Two forms of spermatozoa observed at MSOME were considered in this study: normal spermatozoa and spermatozoa with large nuclear vacuoles (LNV). A spermatozoon was classified as morphologically normal when it exhibited a normal nucleus as well as acrosome, post-acrosomal lamina, neck and tail, besides not presenting cytoplasm around the head . The subcellular organelles were morphologically classified on the basis of the presence of specific malformations, which were defined according to the arbitrary descriptive approach reported by Bartoov et al.  after studies utilizing transmission and scanning electron microscopy: acrosome: absent, partial or vesiculated; post-acrosomal lamina: absent or vesiculated; neck: abaxial, disordered or showing cytoplasmic droplet; tail: absent, coiled, broken, multi or short.
LNV spermatozoa were defined (Bartoov modified classification) by the presence of one or more vacuoles occupying >50% of the sperm nuclear area (visual evaluation aided, if necessary, by a celluloid form of a large vacuole superimposed on the examined cell). Figure 1B shows LNV spermatozoa analyzed by MSOME.
The same technician performed all sperm selection. As done in other sperm morphological analyses, each sperm was evaluated/classified individually in MSOME, a process carried out directly on the monitor screen (no pictures were taken). At least 200 motile spermatozoa per sample were evaluated and the percentage of normal and LNV spermatozoa were determined. The analysis lasted 30--60 min/sample (≈same time for sperm selection using MSOME).
To determine intra-technician variability, fractions of motile spermatozoa were obtained from randomly selected patients. Each sample was observed at least three times by the same observer. A variation of 0.5% was obtained for all parameters analyzed: normality of the spermatozoon as a whole, normality of nuclear form, normality of chromatin, spermatozoon with nuclear vacuoles as a whole, and spermatozoa with vacuoles occupying >50% of the nuclear area. The inter-observer variability was not evaluated because only one observer, blinded to subject identity, performed the entire study.
Data were analyzed using InStat version 3.0 (GraphPad Software, San Diego, CA, USA) on a Macintosh computer (Apple Computer Inc., Cupertino, CA, USA). The Wilcoxon matched-pairs signed-ranks test and logistic regression were used. Correlations were assessed via the Spearman rank correlation test. Normal form and LNV percentages by MSOME at 1st and 2nd exams were treated as a continuous variable for analysis. The significance level was set at P < 0.05.
Logistic regression did not show association between normal sperm forms at MSOME and the subgroups of men involved in at least one pregnancy (odds Ratio (OR) = 1.00; 95% Confidence Interval (CI) = 0.88 to 1.13), with varicocele (OR= 0.82; 95% CI: 0.64 to 1.04), smokers (OR = 0.93; 95% CI = 0.74 to 1.15) or regular alcohol users (OR = 0.93; 95% CI = 0.835 to 1.05). Equally, logistic regression also did not show an association between sperm forms with vacuoles occupying >50% of the nuclear area and the subgroups of men involved in at least one pregnancy (OR= 0.98; 95% CI = 0.97 to 1.00), smokers (OR = 1.01; 95% CI = 0.99 to 1.03) or regular alcohol users (OR = 1.00; 95% CI = 0.99 to 1.01). However, men with varicocele presented more spermatozoa with LNV (OR = 1.02; 95% CI = 1.00 to 1.03)
Incidence of morphologically normal and large-nuclear-vacuole spermatozoa in two MSOME evaluations according to patient subgroup time interval
≤60 days (n:79)
1.7 ± 2.5%
1.8 ± 2.1%
n:3.4 ± 5
n:3.7 ± 4.1
23.7 ± 17.7%
24.6 ± 17.1%
n:47.4 ± 35.3
n:49.2 ± 34.3
>60-≤120 days (n:85)
1.2 ± 1.5%
1.4 ± 2.2%
n:2.4 ± 3.0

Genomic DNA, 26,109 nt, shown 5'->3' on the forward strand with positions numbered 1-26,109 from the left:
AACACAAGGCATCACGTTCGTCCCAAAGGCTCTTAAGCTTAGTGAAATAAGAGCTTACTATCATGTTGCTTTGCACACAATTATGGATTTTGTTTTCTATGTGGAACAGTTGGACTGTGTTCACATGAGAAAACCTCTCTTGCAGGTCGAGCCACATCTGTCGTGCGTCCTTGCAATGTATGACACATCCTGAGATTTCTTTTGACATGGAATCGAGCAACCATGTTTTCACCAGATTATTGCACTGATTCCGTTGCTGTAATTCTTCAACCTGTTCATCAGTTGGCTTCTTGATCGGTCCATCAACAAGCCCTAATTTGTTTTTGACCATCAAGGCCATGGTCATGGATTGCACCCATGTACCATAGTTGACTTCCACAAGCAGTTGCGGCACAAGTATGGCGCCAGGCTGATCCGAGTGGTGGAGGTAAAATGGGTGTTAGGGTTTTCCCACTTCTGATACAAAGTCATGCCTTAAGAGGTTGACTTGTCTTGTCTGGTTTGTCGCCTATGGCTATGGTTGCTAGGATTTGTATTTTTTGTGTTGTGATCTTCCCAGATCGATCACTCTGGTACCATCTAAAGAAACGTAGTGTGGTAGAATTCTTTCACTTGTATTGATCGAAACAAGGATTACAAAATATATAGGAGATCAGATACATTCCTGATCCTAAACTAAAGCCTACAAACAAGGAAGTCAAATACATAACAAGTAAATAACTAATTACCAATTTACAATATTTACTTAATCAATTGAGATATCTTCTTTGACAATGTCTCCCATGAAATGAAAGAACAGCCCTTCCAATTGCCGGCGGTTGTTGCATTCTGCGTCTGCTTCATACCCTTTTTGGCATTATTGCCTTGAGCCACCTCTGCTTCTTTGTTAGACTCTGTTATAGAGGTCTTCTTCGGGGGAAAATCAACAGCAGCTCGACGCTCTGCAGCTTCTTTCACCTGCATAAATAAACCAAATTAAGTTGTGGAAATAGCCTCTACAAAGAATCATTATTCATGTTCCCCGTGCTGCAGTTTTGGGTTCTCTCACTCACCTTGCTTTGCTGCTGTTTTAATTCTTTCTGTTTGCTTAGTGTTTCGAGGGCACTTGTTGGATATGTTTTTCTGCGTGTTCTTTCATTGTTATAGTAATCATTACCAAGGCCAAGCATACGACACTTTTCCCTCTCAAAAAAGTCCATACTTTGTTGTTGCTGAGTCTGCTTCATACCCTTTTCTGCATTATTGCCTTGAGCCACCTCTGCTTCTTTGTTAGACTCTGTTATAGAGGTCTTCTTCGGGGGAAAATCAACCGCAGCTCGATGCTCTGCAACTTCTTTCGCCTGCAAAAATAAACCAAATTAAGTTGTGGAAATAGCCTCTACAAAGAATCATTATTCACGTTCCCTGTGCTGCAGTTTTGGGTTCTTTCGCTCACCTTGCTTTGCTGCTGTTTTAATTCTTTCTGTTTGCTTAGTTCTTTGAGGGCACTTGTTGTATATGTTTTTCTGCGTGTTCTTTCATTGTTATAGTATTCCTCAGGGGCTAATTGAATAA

n:2.8 ± 4.5
26.3 ± 18.3%
27.6 ± 19.2%
n:52.7 ± 36.7
n:55.2 ± 38.4
1.4 ± 1.8%
1.4 ± 2.2%
n:2.9 ± 3.7
n:2.2 ± 2.9
24.4 ± 20.2%
27.6 ± 19.2%
n:48.9 ± 40.5
n:41.6 ± 33.7
>180 days (n:44)
2.0 ± 2.9%
1.7 ± 2.7%
n:4.0 ± 5.9
n:3.5 ± 5.6
26.1 ± 22.9%
29.6 ± 22.4%
n:52.2 ± 45.8
59.3 ± 44.9
The accuracy with which morphological normality of spermatozoa can be assessed depends on the resolution power of the optical magnification system. Spermatozoa appearing as morphologically normal at 1000× magnification may in fact carry various structural abnormalities that can only be detected at higher optical magnifications (>6000×). The improvement in observation is mainly due to the replacement of Hoffman modulation contrast by the Nomarski interferential modulation contrast. Thus, the use of MSOME may represent, potentially, improvement in morphological analysis of sperm.
Although semen analysis remains fundamental to the evaluation of male fertility, heterogeneities described between semen samples from the same individual may undermine the diagnostic reliability of a single exam. In fact, different studies [17, 18] highlighted marked interejaculate coefficients of variation for normal morphology. However, our data showed, besides the significant positive correlation found between the two MSOME evaluations for both morphological sperm forms analyzed, lack of variations in the mean percentages of normal sperm (P = 0.83) or sperm with LNV (P = 0.31). In fact, the MSOME classification system was shown to be very stable, presenting mean percentages of normal sperm (1.6 ± 2.2% vs. 1.6 ± 2.2%) and LNV sperm (25.2 ± 19.2% vs 26.1 ± 19.0) that were practically identical between the two evaluations. It was particularly interesting that variations between the two morphological MSOME evaluations were also not observed even when the interval between the exams was much more than 10 weeks, a period of one spermatogenic cycle , reinforcing the stable aspect of the analysis.
On the other hand, as the percentage of normal spermatozoa determined by MSOME was low (1.6%) in this study, the random counting variation of only 200 spermatozoa would be huge relative to the normal form percentage. So, this large counting variation could lead to absence of difference between samples. However, two considerations must be taken into account. First, it is important to note that the frequency of normal sperm forms in our results was not very different from those reported in previous studies, in general <4% of the mean (1,15). This low percentage probably occurred because MSOME is a much stricter criterion of sperm morphology classification. In addition, the percentages of sperm with LNV, which were higher than percentages of normal spermatozoa (25-26%), were also shown to be stable. Thus, the number of spermatozoa evaluated per sample apparently did not significantly impair the evaluation of the percentages.